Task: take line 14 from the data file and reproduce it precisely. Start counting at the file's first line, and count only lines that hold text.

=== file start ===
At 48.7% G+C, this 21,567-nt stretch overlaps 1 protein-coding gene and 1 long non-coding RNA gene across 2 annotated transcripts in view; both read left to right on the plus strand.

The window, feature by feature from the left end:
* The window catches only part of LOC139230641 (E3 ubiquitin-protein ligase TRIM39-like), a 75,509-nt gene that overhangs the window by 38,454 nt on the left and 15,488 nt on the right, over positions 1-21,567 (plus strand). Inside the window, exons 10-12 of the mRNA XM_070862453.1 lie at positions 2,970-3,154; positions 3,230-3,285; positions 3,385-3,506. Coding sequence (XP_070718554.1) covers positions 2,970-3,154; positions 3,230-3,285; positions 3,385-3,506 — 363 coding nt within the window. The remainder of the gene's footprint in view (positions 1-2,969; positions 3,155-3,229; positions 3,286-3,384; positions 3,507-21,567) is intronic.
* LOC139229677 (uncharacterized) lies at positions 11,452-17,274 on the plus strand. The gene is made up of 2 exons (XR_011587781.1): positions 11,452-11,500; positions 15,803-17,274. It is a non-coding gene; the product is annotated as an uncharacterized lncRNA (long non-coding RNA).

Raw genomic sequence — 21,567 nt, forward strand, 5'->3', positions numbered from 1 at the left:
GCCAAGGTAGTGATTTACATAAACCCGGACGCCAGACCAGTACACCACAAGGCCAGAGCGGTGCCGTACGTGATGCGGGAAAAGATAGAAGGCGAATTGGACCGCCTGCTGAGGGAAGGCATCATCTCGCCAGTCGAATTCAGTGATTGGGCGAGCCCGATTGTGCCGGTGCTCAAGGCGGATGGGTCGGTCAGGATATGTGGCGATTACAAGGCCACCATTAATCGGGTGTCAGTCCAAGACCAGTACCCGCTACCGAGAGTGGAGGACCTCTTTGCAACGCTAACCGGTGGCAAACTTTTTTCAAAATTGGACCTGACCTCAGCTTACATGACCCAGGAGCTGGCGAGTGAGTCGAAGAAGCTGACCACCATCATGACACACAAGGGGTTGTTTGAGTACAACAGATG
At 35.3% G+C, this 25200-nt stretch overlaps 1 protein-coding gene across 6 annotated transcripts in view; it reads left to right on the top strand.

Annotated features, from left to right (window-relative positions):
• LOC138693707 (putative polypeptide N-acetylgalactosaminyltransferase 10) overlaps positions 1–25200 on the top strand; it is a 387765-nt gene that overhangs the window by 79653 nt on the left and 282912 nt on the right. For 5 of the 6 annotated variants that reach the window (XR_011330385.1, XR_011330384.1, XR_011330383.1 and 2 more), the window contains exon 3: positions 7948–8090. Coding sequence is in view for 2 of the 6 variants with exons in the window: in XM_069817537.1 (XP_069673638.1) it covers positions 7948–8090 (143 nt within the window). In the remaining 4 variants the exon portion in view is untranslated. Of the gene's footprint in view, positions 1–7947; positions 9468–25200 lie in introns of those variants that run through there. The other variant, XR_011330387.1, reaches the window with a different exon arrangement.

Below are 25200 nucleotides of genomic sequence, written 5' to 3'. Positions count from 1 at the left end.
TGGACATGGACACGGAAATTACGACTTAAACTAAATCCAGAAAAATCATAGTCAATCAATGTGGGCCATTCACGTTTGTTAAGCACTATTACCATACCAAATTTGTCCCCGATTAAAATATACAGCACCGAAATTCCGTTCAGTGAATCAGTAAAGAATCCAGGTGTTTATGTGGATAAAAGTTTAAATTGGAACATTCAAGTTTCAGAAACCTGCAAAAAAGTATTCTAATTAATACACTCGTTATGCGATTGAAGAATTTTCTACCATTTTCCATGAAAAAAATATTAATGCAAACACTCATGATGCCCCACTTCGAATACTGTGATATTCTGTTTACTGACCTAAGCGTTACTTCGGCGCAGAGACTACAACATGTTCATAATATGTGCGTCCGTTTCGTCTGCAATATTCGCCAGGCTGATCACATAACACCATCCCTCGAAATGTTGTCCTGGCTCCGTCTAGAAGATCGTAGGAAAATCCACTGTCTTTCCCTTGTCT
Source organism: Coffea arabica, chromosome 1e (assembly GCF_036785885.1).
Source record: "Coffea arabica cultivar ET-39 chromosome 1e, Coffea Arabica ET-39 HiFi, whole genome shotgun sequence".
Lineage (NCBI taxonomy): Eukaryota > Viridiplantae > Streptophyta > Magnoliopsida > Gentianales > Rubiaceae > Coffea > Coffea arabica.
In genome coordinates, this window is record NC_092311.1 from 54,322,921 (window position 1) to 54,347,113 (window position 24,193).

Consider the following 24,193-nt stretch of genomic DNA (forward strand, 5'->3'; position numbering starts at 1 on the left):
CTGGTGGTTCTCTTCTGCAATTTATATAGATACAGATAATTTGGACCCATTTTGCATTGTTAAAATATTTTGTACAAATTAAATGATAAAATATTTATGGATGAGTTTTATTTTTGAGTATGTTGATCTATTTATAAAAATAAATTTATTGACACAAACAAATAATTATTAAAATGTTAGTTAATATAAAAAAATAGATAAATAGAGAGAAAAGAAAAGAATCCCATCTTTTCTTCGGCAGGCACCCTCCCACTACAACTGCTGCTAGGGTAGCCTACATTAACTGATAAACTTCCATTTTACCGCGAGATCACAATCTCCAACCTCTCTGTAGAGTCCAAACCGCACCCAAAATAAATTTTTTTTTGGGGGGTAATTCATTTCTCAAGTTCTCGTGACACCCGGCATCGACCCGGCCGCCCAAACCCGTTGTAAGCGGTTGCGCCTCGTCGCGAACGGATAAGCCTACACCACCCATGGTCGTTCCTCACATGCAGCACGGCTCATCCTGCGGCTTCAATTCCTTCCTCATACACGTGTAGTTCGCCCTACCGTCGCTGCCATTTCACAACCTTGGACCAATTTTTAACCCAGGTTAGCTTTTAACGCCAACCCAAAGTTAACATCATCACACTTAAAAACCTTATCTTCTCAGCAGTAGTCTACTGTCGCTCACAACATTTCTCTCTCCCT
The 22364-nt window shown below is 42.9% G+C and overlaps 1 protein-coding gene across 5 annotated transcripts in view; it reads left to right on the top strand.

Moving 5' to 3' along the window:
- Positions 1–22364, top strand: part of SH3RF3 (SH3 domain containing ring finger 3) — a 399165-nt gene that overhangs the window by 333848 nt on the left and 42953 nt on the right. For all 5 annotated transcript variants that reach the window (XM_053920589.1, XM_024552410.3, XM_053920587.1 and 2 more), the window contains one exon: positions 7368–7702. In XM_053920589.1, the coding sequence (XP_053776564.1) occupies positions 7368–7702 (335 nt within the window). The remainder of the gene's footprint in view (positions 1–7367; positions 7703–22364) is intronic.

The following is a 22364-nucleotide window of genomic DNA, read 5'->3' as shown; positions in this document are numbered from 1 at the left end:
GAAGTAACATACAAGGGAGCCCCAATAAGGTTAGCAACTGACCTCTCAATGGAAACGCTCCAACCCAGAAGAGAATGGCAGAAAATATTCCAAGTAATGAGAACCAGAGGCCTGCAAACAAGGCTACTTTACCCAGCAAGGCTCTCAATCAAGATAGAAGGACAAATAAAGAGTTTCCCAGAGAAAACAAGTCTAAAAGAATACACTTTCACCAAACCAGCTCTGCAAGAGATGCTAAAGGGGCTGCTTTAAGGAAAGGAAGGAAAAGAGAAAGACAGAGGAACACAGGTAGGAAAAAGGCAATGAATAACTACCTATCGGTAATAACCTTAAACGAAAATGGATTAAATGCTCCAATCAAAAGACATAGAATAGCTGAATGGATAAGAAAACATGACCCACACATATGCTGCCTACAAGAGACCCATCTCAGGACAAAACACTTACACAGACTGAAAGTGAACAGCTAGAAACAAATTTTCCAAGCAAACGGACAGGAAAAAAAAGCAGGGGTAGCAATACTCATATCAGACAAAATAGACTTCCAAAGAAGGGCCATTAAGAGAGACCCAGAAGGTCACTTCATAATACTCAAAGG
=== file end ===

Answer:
Lineage (NCBI taxonomy): Eukaryota > Viridiplantae > Streptophyta > Magnoliopsida > Gentianales > Rubiaceae > Coffea > Coffea arabica.